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Sharp ELSI 817S Desktop Calculator

This calculator is an example of why Sharp became so successful in the calculator marketplace, and is one of the 'survivors' today. This little machine was cranked out by the 10's of thousands (if not more), and was a simple, low-cost, home/office calculator. This particular machine was built on 7/8/74, based on the date on the manufacturing tag still in good shape on the bottom of the machine. The IC's inside have date codes of late '73 to early '74, which further substantiate the date of manufacture.

Inside View of ELSI 817S

The 817S provides the basic necessities for a home/office calculator -- it of course provides the four basic math functions. It is a full-floating decimal machine, with eight digit capacity. It has a single memory register, with a M+ (add to memory), MR (memory recall), and MC(memory clear) key. It has a constant function, which is enabled by the "K" key, which toggles constant mode on/off which each depression. A "K" legend lights up in the display when the constant is enabled. The constant function works for all four math functions. It is clear that the same basic machine was offered with a "M-" key to make it easier to subtract from memory. In the picture above, note the 'empty' key location above the "M+" key. The keyboard on this machine is 'modular', with a standard set of keys for zero through nine and decimal point making up one 'module', and the other containing the 'functions'. A different 'function key' module, with an M- key in the 'empty' location, along with a top cabinet panel with an extra hole for the "M-" key and different model number tag would make a 'higher power machine', and fetch a slightly higher sales price, even though the electronics and manufacturing cost is essentially identical.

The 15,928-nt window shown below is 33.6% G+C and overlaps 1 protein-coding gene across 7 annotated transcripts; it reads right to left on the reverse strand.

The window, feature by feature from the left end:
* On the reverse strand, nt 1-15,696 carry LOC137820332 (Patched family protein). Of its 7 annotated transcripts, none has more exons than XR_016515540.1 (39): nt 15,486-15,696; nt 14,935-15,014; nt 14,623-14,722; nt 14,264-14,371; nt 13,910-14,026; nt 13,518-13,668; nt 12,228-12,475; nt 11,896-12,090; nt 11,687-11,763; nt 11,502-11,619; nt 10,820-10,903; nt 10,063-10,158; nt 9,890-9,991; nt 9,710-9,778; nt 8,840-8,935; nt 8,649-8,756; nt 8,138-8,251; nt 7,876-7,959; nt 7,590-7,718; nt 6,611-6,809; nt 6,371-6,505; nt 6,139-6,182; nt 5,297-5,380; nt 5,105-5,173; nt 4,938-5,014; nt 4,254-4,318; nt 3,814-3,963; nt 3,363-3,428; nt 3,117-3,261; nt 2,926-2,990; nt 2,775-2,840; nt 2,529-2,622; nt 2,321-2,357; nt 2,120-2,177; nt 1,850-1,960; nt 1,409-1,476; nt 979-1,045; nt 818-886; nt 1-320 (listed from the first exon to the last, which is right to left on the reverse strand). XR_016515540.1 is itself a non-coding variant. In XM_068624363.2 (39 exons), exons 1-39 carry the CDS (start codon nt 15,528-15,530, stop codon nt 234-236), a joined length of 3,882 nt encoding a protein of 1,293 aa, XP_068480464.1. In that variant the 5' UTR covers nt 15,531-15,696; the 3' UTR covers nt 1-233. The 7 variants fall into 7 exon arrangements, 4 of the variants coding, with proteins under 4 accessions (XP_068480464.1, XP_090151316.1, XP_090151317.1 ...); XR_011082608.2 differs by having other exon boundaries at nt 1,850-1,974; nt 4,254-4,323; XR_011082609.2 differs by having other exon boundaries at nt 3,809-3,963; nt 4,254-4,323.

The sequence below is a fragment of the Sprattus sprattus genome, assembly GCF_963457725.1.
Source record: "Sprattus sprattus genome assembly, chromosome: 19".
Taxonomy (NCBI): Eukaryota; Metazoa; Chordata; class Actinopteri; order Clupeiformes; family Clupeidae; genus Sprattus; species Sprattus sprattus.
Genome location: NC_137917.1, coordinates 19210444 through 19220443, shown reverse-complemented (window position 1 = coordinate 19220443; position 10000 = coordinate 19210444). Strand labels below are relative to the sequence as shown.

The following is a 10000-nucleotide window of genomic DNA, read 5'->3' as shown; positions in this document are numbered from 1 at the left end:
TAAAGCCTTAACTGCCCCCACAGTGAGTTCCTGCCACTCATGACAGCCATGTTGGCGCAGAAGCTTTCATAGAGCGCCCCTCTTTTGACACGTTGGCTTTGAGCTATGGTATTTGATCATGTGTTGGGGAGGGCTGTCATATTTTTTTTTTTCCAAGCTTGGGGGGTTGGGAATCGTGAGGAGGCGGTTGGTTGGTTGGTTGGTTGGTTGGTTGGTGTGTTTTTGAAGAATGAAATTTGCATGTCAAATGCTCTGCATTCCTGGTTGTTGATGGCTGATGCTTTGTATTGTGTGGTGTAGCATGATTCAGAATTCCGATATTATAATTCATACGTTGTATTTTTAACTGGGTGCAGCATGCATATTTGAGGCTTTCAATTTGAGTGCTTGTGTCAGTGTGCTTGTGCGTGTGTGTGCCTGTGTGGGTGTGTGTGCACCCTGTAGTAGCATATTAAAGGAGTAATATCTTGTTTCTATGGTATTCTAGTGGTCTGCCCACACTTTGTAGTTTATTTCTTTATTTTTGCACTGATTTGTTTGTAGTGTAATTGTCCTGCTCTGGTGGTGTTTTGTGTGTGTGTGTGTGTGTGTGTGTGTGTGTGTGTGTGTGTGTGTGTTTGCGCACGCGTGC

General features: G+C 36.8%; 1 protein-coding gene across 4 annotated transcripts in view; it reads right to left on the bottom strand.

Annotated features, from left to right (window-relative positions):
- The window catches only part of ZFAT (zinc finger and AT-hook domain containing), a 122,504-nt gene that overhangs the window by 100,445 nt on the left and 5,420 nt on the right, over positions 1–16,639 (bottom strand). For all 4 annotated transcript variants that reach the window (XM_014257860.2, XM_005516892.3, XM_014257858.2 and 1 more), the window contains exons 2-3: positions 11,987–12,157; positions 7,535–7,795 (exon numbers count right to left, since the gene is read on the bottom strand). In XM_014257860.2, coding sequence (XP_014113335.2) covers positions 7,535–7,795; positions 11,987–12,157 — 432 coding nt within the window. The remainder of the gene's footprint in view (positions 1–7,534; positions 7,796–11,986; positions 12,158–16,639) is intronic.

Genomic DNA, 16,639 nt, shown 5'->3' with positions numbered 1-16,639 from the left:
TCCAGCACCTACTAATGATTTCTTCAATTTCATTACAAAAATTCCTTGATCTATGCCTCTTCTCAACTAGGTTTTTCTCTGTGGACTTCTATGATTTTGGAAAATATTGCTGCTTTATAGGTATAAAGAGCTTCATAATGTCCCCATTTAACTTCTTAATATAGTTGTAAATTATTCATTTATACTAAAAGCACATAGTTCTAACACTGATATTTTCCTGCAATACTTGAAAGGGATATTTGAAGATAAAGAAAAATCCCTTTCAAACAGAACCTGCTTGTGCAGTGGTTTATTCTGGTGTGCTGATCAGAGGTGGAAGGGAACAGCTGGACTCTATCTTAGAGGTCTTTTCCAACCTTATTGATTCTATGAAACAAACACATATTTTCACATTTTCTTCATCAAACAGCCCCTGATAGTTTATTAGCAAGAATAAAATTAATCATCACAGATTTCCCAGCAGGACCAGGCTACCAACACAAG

Close up of 817S Circuitry

The Sharp ELSI (ELSI was an acronym for "Extra Large Scale Integration") 817S is based on a single-chip LSI IC, part number 15331, made by Sharp. A trio of Toshiba-made display driver chips make up the rest of the IC's in the machine (2 TM4358, and 1 TM4352). The components are placed on a single-sided phenolic circuit board, which uses jumpers on the component side to make interconnections between traces on the etch side of the board.

The Futaba-made Display Module

The display is a Futaba-made integrated Vacuum Fluorescent display module, which plugs into the main board via an edge-connector. The display module as 8 7-segment digit positions, and a ninth position at the right end which has indicators for memory having non-zero content (I), negative number (-), and constant mode active (K). A green filter in the top part of the case turns blue glow of the VF display into green digits as presented to the user. The calculator uses a linear power supply with zener-diode based voltage regulation. The keyboard modules use 'spring'-type contacts.

The 817S is fast, but since it's so simple, it is really no surprise. 99999999 divided by 1 takes just a blink of an eye. Overflow or invalid operations (divide by zero) lock the machine with all digit positions showing '0' and all decimal points turned on. A single press of the "C" key clears the error, leaving 0 on the display. In non-error conditions, one press of the "C" key clears the display, with a second press clearing the whole machine (except for the memory register).

Text and images Copyright ©1997-2023, Rick Bensene.

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